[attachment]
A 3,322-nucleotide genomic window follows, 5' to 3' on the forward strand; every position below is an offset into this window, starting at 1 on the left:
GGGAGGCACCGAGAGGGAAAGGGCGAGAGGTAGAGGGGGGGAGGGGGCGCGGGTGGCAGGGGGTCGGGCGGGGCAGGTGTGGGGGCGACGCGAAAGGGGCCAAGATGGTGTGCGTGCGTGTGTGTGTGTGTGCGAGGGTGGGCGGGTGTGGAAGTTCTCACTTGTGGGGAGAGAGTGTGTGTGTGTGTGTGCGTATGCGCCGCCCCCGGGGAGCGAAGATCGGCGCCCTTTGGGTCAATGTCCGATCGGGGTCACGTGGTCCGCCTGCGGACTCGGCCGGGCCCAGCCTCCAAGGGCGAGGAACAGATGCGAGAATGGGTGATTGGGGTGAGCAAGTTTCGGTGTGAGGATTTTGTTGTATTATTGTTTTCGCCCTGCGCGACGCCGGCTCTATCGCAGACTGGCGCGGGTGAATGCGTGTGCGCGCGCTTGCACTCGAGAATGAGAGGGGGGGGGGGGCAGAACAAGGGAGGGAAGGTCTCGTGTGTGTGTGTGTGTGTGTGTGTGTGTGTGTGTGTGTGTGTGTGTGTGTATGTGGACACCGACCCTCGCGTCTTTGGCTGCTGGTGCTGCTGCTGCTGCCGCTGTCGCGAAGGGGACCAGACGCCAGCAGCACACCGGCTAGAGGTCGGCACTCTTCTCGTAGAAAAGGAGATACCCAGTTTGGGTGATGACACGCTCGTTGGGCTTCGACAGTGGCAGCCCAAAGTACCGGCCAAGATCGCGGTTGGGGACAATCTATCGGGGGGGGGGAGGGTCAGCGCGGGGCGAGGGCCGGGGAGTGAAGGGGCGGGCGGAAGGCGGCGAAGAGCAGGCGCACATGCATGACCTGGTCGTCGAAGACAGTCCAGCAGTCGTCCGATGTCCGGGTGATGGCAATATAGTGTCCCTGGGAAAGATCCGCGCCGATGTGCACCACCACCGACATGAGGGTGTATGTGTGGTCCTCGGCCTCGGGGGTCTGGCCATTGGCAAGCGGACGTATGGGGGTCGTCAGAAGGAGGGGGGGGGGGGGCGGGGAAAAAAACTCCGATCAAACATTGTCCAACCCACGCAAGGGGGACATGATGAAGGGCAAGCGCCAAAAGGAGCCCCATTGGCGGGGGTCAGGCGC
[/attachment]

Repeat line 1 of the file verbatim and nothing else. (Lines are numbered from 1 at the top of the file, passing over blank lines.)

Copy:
A 3,322-nucleotide genomic window follows, 5' to 3' on the forward strand; every position below is an offset into this window, starting at 1 on the left: